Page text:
Josh Herr5.6k
University of Nebraska
Josh Herr5.6k wrote:

There are numerous ways to parse contaminant reads -- no way to parse the reads will be perfect.

I would first parse by GC content, then pull your reads out by mapping (BWA or bowtie) to the mouse genome.  This would be much faster and more accurate than using all the bacterial (microbial) genomes.

In addition to mapping, you can also BLAST all the reads and parse with MEGAN.

ADD COMMENTlink written 4.3 years ago by Josh Herr5.6k
1
gravatar for h.mon
4.3 years ago by
h.mon27k
Brazil
h.mon27k wrote:

You may assemble the reads, blast to identify taxon, get average coverage and GC content of each contig (I used blobology for this, there are other papers/programs with a similar approach). If desired, then you can filter the reads mapping just to the contigs of your interest.

ADD COMMENTlink written 4.3 years ago by h.mon27k

Sorry for chiming in. I have a similar problem, although with metatranscriptomics data. I'd like to separate eukaryotic from prokaryotic metatranscriptomic reads. Do you know if blobology can help me to do this? And could you please tell me other similar programs? Thank you.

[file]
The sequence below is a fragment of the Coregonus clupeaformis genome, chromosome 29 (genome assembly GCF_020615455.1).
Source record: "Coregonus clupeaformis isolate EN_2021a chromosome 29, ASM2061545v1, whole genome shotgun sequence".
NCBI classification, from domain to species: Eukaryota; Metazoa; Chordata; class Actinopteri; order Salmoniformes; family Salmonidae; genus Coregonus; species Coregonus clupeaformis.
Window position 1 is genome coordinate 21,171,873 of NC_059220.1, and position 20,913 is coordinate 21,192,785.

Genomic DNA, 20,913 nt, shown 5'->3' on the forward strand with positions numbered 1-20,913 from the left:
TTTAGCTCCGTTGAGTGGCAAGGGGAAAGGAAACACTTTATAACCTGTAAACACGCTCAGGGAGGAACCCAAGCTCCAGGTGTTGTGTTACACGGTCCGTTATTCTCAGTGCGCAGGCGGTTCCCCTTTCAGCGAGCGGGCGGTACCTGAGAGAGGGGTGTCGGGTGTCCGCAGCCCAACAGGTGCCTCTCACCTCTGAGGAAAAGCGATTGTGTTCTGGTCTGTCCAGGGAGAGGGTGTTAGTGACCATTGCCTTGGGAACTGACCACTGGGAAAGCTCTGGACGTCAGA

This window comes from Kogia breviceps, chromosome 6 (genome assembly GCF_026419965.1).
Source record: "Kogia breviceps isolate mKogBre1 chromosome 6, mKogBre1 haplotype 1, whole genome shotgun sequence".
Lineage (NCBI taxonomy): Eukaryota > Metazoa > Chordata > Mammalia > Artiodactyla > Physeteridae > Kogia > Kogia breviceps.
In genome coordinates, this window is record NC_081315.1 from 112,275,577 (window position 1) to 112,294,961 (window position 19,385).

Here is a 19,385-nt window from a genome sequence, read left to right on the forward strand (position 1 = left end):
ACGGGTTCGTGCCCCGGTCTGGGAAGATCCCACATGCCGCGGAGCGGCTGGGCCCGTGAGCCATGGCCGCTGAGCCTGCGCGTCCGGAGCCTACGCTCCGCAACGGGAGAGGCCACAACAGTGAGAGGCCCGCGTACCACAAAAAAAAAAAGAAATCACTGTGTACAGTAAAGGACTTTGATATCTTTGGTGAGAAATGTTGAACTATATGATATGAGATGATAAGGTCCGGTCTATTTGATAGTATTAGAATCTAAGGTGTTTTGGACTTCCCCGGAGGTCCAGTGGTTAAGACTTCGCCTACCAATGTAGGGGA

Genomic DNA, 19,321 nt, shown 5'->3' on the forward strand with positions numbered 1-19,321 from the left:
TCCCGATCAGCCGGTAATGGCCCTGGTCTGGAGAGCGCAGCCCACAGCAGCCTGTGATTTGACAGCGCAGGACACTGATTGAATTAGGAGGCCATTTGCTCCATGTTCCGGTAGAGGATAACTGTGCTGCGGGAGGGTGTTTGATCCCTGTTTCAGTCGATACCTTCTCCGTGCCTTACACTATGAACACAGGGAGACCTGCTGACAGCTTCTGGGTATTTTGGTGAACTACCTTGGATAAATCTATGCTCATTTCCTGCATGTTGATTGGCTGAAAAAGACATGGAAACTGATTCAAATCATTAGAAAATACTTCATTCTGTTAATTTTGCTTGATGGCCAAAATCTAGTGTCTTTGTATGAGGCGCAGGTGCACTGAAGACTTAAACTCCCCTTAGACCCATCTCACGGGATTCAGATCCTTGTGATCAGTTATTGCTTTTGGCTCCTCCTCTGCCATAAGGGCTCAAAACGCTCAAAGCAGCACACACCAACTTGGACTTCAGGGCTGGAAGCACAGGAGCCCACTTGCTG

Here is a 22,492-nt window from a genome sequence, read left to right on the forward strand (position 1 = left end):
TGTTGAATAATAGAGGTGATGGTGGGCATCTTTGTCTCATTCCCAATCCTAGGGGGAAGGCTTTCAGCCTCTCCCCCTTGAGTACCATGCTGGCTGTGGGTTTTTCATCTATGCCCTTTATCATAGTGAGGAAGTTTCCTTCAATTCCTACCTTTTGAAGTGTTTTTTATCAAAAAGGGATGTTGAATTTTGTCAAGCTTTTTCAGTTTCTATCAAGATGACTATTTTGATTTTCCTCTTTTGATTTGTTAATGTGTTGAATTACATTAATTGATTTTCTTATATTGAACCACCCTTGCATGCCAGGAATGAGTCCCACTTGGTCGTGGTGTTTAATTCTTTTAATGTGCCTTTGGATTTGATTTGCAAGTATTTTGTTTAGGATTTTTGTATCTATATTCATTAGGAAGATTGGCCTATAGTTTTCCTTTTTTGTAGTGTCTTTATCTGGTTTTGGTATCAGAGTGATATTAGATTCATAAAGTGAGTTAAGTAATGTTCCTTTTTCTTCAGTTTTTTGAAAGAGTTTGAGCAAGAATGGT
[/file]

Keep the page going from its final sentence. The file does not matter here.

ADD REPLYlink written 4.3 years ago by sentausa640
0
gravatar for stolarek.ir
4.3 years ago by
stolarek.ir600
Poland
stolarek.ir600 wrote:

Actually you have to download the whole database and do the alignment. Even so, most of the reads won't be identified, or will be spurious by mapping to different organisms. The databases of bacterial genomes are not so huge as we would like them to be. I have similar situation mapping ancient DNA, where often 99% of the reads are bacterial, and possibly some of them are ancient extinct bacteria, so there is no way, that any reference exists for them.

ADD COMMENTlink written 4.3 years ago by stolarek.ir600

Thanks, but what data base do I use?

ADD REPLYlink written 4.3 years ago by Assa Yeroslaviz1.2k